Dr. McCartney’s primary research focus is organic waste utilization, including: composting process engineering and operations; integration of anaerobic digestion technologies within organic waste management infrastructure; carbon accounting; pathogen inactivation; and biosolids management. With the goal of improving sustainable waste treatment technology design and operations, he has advanced theoretical and practical understanding in the following areas:
- composting rate improvements using digestate inoculum;
- conditioning of wet substrates (critical bulking agent requirements);
- human and plant pathogen inactivation and survival in composting environments;
- development of sustainable development indicator process for electrical utilities;
- development of carbon accounting test methodology for biosolids; and
- sulfide inhibition of anaerobic degradation processes.
Research Currently in Progress
Dr. McCartney’s current research interest is focused on practical aspects of organic waste treatment technology and management, including aerobic and anaerobic biotransformation processes and environmental assessments. Current research is focused on:
- size separation of the organic fraction of municipal solid waste for biotransformation and refuse derived fuel feedstocks using trommel technology;
- reduction of physical contaminants (foreign matter) in products produced from municipal organic waste;
- biodegradability of microplastics in anaerobic digestion environments;
- quantification of microplastics in compost products produced in Canada; and
- applying case study research methods to identify engineering economic and business case drivers for implementation of sustainable waste management technologies in Canada.
Ten Most Significant Career Publications
Google Scholar Citations: 1512; h-index: 19; i10 index: 31 (retrieved 18 May 2018).
- Arab G. & McCartney D. 2017. Benefits to decomposition rates when using digestate as compost co-feedstock: Part I – Focus on physiochemical parameters. Waste Management. 68: 74-84.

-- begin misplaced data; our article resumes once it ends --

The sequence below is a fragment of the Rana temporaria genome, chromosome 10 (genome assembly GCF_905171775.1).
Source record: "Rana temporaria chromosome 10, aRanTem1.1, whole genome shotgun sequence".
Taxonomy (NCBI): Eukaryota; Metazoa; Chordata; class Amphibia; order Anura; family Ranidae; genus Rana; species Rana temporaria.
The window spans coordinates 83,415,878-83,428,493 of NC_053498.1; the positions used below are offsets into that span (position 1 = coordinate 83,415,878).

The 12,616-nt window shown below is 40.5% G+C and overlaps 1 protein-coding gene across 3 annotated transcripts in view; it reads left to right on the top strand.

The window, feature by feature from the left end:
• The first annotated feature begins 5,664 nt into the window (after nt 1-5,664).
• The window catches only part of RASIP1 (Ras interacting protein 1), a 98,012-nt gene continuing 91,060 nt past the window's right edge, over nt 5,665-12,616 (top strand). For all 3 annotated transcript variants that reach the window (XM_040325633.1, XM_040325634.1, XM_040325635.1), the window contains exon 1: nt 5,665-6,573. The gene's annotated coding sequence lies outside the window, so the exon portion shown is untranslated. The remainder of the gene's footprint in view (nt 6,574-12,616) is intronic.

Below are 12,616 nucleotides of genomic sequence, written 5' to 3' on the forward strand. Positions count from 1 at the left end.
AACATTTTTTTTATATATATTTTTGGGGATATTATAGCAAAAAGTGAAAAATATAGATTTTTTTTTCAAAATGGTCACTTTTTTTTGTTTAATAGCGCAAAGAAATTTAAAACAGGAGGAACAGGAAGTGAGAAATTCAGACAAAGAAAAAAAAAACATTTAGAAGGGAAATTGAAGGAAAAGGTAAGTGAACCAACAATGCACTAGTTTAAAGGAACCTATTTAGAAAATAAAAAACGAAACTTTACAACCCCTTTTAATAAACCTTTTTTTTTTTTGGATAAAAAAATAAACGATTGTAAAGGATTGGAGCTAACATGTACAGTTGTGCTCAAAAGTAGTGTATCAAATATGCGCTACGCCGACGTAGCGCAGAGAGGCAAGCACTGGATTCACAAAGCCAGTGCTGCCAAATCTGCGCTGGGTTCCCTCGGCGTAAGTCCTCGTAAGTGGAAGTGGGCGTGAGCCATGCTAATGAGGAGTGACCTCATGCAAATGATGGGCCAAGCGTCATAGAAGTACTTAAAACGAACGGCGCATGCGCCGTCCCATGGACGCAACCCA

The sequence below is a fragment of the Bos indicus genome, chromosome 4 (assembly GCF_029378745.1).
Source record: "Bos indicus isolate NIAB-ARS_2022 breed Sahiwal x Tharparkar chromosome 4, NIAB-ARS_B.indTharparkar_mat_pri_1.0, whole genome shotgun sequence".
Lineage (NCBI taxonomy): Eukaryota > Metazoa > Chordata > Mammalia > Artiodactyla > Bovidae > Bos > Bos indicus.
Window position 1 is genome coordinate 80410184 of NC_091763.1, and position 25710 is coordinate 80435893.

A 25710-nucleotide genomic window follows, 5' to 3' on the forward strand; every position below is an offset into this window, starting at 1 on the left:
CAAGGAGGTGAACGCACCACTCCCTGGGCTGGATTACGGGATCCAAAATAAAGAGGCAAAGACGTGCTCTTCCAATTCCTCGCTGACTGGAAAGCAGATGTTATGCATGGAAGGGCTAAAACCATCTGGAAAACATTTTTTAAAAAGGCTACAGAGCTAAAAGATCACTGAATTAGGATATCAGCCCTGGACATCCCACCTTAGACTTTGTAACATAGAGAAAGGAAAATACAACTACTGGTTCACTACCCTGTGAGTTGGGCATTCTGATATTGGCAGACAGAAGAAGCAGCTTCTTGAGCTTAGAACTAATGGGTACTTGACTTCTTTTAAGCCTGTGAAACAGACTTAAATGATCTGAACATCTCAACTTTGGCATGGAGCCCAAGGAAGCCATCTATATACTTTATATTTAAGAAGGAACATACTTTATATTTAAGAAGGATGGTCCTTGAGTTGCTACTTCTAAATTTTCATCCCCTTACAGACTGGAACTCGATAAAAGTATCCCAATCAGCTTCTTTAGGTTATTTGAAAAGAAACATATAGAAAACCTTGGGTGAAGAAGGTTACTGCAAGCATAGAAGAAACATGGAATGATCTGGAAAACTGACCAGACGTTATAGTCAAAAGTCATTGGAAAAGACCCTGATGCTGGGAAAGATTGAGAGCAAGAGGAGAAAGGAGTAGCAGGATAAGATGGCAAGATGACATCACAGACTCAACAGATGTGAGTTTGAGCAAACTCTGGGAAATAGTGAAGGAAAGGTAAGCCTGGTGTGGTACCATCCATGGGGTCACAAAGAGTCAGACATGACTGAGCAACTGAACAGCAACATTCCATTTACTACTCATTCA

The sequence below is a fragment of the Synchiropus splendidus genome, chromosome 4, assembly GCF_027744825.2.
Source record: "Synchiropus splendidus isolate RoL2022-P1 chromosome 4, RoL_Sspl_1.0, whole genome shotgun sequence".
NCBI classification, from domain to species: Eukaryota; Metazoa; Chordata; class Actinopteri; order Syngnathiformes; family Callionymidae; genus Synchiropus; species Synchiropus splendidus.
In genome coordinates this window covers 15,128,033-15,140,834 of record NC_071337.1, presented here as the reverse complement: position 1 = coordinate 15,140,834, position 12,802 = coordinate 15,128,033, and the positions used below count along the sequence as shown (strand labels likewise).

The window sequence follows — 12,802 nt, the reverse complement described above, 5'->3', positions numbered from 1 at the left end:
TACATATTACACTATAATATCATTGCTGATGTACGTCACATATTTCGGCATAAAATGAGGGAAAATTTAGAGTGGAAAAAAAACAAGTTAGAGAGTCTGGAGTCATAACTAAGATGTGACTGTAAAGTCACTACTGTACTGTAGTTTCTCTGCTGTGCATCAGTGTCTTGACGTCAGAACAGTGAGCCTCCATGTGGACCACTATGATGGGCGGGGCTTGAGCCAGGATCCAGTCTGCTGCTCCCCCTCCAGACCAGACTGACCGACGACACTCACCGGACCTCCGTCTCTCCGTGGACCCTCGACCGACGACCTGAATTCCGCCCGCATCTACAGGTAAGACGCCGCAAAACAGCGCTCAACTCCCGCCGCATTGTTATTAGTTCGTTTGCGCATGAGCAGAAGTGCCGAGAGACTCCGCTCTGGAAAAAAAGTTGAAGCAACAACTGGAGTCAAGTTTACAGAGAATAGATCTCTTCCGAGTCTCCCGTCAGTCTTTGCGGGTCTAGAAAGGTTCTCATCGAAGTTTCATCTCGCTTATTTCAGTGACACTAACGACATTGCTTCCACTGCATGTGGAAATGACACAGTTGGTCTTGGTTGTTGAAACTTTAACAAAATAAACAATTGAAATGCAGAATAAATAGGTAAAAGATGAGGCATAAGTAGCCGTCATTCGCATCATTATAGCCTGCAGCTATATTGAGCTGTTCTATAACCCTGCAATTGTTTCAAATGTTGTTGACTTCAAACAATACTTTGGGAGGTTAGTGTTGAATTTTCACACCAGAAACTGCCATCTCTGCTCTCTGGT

- Isobaev P, Bouferguene A, Wichuk K, & McCartney D. 2014. An enhanced compost temperature sampling framework: Case study of a covered aerated static pile. Waste Management. 34(7):1117-1124.
- Wichuk K, & McCartney D. 2010. Compost stability and maturity evaluation – A literature review. J. Environ. Engin. Sci. 37:1505-1532.
- Wichuk K, & McCartney D. 2007. A review of the effectiveness of current time-temperature regulations on pathogen inactivation during composting. Journal of Environmental Engineering & Science. 6:573-586.
- Searcy C, McCartney D, & Karapetrovic S. 2007. Sustainable development indicators for the transmission system of an electric utility. Corporate Social Responsibility and Environmental Management. 14:135-151.
- Eftoda G, & McCartney D. 2004. Determining the critical bulking agent requirement for municipal biosolids composting. Compost Science & Utilization. 12:3:208-218.
- McCartney D. & Chen H. 2001. Bench-scale simulation of the composting process: Effect of compression on free air space and microbial activity. Compost Science & Utilization. 9:283-302.
- Larsen K, & McCartney D. 2000. Effect of C:N ratio on microbial activity and N retention: Bench-scale study using pulp & paper biosolids. Compost Science & Utilization. 8:2:147-159.
- McCartney D, & Oleszkiewicz J. 1993. Competition Between Methanogens and Sulfate Reducers: Effect of COD: Sulfate Ratio and Acclimation. Water Environ. Research J. 65:655-664.
- McCartney D, & Oleszkiewicz J. 1991. Sulfide inhibition of anaerobic degradation of lactate and acetate. Water Research. 25:203-209.